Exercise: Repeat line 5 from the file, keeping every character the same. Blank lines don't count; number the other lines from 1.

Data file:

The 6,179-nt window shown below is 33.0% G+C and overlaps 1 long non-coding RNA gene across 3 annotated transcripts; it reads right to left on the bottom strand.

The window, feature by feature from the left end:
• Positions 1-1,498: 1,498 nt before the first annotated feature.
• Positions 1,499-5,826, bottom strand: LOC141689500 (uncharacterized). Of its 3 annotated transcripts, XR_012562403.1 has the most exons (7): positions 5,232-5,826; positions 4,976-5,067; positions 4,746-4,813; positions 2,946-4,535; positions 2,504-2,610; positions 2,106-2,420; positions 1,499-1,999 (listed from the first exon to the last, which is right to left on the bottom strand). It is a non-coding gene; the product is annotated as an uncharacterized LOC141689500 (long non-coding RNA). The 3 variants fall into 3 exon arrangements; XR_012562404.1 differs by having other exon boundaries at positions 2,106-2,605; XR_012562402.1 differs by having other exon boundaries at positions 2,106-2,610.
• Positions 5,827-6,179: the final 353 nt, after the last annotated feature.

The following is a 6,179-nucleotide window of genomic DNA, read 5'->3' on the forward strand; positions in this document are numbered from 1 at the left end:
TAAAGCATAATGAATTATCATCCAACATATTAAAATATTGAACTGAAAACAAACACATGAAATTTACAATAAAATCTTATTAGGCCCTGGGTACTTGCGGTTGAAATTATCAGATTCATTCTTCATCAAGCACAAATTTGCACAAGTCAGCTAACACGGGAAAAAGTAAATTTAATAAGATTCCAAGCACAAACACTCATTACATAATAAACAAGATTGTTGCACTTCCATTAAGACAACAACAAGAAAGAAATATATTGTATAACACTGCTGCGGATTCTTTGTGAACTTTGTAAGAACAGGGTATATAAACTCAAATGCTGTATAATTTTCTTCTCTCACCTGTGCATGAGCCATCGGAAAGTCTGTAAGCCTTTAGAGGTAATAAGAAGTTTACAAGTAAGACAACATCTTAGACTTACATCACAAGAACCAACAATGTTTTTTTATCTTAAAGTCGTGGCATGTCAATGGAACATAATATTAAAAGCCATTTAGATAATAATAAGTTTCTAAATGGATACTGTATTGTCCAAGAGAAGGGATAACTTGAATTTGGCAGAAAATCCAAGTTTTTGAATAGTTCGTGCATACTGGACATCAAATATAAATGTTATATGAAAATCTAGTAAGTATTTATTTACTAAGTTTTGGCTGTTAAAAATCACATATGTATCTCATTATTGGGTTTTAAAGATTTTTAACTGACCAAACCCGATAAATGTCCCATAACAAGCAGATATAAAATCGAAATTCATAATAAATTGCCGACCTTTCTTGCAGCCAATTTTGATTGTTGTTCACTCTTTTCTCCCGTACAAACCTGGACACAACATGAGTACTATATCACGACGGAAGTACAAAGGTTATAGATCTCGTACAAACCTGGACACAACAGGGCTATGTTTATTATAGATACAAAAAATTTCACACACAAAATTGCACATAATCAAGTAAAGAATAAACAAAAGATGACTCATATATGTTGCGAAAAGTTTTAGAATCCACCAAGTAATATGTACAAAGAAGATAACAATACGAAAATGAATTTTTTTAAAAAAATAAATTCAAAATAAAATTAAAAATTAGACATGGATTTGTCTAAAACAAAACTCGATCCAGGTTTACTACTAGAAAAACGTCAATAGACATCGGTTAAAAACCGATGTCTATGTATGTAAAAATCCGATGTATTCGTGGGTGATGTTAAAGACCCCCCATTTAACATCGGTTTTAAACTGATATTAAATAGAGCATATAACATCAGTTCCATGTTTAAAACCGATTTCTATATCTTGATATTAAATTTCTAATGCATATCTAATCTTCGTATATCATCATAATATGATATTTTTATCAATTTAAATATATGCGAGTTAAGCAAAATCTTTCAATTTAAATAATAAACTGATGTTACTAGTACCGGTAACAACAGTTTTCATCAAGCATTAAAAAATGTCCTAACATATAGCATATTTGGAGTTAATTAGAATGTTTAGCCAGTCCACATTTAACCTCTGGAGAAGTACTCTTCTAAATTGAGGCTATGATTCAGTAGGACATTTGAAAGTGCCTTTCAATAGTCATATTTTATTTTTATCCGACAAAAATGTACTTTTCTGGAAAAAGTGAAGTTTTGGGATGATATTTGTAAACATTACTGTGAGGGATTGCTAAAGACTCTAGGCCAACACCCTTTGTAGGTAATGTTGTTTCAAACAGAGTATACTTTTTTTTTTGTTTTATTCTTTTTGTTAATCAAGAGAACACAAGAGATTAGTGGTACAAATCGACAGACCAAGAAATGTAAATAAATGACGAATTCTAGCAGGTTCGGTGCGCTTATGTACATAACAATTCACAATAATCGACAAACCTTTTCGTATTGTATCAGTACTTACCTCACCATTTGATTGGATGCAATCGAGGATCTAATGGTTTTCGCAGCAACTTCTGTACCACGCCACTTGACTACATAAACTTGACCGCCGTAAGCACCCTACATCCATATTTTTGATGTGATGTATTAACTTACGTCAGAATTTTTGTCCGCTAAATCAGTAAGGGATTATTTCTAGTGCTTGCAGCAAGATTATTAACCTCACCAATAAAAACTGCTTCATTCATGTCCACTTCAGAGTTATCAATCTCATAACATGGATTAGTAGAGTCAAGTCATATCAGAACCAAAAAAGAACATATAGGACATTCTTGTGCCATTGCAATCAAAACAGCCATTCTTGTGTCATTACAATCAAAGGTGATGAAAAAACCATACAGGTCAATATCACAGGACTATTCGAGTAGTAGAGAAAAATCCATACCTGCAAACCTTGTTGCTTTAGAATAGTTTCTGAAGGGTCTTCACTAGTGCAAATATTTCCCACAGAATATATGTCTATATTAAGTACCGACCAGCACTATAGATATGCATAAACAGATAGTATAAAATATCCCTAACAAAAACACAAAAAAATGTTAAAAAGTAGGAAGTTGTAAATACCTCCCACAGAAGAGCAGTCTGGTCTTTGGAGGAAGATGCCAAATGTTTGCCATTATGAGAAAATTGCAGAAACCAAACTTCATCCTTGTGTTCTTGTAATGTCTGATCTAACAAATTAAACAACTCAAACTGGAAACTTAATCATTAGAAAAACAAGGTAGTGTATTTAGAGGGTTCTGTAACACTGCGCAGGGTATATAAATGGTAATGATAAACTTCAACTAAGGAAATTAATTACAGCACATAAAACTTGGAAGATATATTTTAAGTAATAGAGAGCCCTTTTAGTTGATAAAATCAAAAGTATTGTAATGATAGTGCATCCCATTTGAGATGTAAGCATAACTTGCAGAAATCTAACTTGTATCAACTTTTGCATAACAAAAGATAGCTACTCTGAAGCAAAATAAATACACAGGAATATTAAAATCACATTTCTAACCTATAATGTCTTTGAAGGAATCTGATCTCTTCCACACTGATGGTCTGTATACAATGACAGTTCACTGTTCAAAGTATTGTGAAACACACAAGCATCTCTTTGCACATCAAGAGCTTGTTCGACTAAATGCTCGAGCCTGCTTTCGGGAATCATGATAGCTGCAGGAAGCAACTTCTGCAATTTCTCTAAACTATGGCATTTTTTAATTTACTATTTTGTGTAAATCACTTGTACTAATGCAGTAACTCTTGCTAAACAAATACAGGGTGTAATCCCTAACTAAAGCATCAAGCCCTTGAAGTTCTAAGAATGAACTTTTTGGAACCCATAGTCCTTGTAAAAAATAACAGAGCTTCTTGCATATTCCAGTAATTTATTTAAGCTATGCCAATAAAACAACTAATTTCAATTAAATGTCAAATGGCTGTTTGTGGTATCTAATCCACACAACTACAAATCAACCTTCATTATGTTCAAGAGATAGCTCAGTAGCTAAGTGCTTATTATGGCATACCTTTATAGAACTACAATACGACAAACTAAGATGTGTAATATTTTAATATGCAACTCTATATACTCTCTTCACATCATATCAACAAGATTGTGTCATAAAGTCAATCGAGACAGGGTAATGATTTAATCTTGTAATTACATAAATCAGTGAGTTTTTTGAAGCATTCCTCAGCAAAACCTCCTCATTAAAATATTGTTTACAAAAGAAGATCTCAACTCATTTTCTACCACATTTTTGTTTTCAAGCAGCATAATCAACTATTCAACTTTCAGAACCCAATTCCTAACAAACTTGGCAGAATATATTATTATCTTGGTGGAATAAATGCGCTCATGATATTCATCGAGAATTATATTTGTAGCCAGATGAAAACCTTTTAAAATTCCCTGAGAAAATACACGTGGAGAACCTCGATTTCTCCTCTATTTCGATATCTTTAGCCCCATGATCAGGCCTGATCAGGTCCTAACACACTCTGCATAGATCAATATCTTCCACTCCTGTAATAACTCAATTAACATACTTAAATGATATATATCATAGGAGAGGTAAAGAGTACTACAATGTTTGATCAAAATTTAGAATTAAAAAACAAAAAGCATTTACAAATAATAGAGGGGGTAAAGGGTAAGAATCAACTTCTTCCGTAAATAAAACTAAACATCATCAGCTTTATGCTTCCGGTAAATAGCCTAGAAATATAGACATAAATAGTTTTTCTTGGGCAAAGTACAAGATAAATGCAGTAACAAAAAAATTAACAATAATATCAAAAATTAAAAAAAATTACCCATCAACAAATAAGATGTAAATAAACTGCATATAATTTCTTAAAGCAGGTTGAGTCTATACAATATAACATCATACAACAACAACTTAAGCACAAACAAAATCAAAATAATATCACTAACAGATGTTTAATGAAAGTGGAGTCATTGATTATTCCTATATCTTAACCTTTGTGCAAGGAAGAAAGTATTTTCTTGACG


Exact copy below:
• Positions 5,827-6,179: the final 353 nt, after the last annotated feature.